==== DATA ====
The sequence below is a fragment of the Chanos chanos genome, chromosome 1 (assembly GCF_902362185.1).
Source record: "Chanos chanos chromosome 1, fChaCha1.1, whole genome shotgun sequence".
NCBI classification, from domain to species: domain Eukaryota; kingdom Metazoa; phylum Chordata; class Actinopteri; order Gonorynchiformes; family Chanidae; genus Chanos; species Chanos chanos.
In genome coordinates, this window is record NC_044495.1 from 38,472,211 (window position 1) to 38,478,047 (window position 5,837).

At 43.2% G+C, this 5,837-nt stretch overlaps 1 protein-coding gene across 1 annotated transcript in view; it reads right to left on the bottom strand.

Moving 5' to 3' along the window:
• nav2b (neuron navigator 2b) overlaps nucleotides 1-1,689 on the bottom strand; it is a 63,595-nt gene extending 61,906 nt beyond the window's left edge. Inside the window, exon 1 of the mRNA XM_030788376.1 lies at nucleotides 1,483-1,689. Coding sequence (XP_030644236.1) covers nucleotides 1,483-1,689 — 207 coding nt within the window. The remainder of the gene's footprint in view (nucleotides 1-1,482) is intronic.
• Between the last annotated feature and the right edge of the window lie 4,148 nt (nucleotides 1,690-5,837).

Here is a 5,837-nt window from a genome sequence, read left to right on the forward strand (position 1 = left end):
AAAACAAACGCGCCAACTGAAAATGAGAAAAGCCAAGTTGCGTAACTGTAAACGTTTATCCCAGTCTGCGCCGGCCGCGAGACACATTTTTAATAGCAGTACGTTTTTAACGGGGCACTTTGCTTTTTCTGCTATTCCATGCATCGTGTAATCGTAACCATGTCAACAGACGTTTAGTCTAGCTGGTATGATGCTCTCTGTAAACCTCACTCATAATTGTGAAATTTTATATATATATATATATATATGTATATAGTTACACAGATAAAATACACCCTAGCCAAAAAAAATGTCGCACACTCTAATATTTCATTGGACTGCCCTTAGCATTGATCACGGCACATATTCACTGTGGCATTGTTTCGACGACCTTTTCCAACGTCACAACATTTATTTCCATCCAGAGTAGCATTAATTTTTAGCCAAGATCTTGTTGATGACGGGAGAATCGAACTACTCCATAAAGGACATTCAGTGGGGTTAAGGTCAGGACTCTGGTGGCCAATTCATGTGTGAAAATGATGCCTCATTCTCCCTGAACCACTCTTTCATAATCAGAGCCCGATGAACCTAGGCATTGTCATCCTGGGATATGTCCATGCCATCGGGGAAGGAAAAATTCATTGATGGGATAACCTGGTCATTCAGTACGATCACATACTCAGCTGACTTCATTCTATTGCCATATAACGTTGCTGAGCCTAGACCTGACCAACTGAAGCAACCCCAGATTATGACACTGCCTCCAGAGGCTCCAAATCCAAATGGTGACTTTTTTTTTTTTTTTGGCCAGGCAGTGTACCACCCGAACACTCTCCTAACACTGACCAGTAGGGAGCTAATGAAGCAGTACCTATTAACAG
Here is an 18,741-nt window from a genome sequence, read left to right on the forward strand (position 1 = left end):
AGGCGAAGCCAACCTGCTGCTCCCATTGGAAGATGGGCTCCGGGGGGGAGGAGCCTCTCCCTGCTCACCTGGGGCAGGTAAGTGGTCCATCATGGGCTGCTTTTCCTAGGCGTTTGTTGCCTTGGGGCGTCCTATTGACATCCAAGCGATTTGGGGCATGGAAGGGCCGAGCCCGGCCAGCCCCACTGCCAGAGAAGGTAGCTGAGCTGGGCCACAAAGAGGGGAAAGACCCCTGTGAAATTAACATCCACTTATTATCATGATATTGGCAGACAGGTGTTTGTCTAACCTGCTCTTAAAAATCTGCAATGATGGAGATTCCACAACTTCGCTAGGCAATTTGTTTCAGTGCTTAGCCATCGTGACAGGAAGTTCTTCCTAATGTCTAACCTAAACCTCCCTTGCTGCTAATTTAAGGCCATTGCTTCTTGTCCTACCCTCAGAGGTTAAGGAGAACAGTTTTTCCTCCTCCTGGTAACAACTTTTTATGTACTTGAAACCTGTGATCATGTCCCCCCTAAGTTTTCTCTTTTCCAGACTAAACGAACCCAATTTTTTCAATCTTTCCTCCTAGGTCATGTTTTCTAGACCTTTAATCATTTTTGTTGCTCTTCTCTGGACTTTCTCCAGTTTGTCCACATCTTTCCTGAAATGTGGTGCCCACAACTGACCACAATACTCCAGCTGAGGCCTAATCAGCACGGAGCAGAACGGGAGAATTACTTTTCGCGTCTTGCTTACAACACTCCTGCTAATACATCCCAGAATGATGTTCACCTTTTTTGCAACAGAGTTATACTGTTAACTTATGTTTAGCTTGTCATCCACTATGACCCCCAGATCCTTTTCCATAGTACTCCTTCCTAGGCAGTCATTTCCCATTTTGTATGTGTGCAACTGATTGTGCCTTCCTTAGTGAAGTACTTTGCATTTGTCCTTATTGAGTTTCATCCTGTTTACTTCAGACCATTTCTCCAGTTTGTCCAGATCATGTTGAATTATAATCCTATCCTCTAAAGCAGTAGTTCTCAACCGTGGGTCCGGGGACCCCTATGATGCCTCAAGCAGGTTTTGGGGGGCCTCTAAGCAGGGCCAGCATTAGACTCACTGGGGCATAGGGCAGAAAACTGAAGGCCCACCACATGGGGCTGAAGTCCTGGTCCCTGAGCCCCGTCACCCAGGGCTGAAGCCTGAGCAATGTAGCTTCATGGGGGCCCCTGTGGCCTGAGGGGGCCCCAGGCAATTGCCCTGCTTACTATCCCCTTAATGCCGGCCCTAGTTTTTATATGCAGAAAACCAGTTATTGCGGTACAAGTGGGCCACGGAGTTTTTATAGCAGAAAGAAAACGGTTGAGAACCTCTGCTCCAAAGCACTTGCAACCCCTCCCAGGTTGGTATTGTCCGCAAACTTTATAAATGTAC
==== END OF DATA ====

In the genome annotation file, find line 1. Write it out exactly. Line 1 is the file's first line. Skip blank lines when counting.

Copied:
The sequence below is a fragment of the Chanos chanos genome, chromosome 1 (assembly GCF_902362185.1).